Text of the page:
“This demonstration model is intended to help show that community health workers can be an essential part of improving the health and well-being of children and families while saving money for the health care system, and should be funded in way that sustains their role,” said Tiffany Donelson, president and CEO of the Connecticut Health Foundation. “The foundation has long recognized the importance of community health workers, and during the pandemic, we’ve seen a growing understanding of their value in improving the health and well-being of people of color. However, assuring that their services can be funded in a sustainable way, so community health workers will remain available to serve community residents who need them, is an ongoing challenge that we need to solve.”

The grant is one of five grants awarded this quarter, totaling $450,000. The others are:

Christian Community Action, New Haven: $25,000

This funding will support work by the grassroots advocacy group Mothers and Others for Justice to build capacity for health care advocacy through its Helping Everyone Achieve Lifetime Trusted Healthcare (HEALTH) subcommittee. This will include hosting a five-part Healthcare Institute to build knowledge, skills, and confidence in local residents who are interested in health care advocacy. In addition, the organization will survey residents of New Haven’s three lowest-income neighborhoods about their health care needs and challenges, and will help residents share their experiences with public officials to promote best practices and policy changes.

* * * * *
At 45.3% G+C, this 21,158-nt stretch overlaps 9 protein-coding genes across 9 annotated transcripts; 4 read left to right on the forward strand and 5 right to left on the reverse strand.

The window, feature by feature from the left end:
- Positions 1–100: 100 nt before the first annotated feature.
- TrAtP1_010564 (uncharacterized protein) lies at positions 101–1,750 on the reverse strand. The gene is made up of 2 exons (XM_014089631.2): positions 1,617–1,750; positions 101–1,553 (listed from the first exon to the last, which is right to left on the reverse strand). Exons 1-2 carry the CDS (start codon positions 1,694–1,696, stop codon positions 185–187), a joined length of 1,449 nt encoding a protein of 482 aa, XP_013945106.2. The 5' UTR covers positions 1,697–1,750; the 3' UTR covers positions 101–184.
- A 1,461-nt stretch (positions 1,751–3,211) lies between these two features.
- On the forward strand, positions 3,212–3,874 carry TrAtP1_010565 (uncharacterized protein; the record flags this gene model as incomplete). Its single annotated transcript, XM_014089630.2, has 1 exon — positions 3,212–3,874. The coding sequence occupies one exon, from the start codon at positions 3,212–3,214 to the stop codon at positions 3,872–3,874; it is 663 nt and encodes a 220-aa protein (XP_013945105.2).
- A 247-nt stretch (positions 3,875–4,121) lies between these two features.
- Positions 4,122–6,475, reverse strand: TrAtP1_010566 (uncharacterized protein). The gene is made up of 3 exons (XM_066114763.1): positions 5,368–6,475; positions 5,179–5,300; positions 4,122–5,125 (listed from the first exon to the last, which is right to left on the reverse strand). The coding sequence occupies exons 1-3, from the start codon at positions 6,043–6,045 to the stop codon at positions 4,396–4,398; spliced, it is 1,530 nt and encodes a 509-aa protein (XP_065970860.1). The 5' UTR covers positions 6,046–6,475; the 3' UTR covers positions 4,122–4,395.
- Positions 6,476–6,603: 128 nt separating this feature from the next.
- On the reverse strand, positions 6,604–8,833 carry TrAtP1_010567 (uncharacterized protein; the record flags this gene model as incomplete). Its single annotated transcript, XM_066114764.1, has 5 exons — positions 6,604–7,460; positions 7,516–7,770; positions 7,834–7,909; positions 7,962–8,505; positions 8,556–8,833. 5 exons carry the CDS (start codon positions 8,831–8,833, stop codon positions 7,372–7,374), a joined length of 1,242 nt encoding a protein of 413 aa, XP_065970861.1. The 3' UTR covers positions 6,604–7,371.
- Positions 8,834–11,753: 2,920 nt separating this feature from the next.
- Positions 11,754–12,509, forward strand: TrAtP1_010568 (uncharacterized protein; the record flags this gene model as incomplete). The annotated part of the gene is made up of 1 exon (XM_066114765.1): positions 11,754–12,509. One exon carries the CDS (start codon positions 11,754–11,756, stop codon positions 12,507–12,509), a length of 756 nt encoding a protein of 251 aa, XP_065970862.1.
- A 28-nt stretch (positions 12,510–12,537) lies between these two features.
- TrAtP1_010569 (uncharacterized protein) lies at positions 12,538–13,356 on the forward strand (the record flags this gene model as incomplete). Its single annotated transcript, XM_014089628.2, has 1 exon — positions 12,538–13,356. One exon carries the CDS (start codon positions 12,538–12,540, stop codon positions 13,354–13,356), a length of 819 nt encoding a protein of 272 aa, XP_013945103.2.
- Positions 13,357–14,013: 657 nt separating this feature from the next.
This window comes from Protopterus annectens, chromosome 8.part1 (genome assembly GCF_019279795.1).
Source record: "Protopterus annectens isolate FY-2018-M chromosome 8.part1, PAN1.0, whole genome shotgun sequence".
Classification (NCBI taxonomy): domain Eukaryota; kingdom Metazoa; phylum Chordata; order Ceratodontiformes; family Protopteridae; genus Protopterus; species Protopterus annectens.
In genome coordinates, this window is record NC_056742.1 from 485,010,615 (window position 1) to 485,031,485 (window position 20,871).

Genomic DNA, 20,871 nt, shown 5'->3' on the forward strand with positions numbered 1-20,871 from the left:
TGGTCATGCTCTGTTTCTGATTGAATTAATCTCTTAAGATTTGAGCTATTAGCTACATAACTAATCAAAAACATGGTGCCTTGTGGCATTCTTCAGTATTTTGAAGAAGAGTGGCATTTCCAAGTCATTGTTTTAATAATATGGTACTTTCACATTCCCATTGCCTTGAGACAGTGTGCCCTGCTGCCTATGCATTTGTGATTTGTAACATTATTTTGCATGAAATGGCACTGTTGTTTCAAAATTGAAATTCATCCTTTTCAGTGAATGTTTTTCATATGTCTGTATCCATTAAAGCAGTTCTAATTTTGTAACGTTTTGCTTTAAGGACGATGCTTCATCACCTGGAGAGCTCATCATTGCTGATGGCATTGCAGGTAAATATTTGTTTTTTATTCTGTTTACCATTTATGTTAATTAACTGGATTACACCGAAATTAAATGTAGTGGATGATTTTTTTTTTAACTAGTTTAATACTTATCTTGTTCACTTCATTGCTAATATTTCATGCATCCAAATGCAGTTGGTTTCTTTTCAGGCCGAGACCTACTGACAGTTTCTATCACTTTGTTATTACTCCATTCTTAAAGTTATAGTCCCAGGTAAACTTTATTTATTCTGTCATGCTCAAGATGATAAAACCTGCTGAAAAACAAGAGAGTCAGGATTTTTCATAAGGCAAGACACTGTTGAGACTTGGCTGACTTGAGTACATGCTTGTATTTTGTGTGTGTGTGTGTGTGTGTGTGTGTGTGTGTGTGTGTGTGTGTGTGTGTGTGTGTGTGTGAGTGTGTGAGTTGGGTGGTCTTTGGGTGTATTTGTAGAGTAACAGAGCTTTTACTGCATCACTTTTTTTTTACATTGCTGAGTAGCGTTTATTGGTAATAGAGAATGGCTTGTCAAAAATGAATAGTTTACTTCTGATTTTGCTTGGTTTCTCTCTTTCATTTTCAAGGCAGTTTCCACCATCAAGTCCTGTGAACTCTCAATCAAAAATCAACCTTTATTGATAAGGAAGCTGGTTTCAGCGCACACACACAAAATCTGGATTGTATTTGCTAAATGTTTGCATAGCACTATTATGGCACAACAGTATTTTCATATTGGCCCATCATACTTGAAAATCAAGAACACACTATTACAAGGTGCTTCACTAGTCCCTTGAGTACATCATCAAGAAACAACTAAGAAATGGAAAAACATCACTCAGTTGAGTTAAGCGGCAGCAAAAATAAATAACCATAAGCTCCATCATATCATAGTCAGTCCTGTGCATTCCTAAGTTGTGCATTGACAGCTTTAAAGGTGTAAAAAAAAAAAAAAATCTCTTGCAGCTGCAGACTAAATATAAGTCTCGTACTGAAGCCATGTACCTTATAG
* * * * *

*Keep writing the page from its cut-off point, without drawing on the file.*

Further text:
City of Hartford: $100,000

This funding will support the continued work of community health workers in the city’s COVID-19 response efforts. Community health workers will participate in vaccination efforts, provide information about COVID-19 prevention, conduct door-to-door outreach, engage in case management, and serve as contact tracers. This funding continues work started under a 2020 grant from the foundation and the Connecticut COVID-19 Charity Connection, known as 4-CT. This funding from the foundation will supplement state funding and support community health workers in Hartford through November 2022.

Corporation for Supportive Housing, New York: $75,000

This funding will support an effort to better link the health care and homeless systems to improve the health of people experiencing homelessness in Connecticut. Although stable housing is widely recognized as important to maintaining good health, the health care system and systems addressing housing and homelessness are not well connected. This project is aimed at creating a model for better coordination, using community health workers to help foster connections. This initiative includes establishing ways for community health centers and homeless systems to share data to connect patients to resources, and training staff at community health centers on ways to meet the needs of patients experiencing homelessness.

Griffin Hospital, Derby: $100,000

Under a previous grant, Griffin Hospital began an intervention intended to reduce disparities affecting patients of color with diabetes through the use of a clinical pharmacist. This funding will support the continuation of this work, as well as an evaluation of the impact of the clinical pharmacist’s interventions, and expanding the intervention to patients of color who are discharged from the hospital and do not have a primary care provider.

For more information, please contact Arielle Levin Becker at 860-724-1580 x 16 or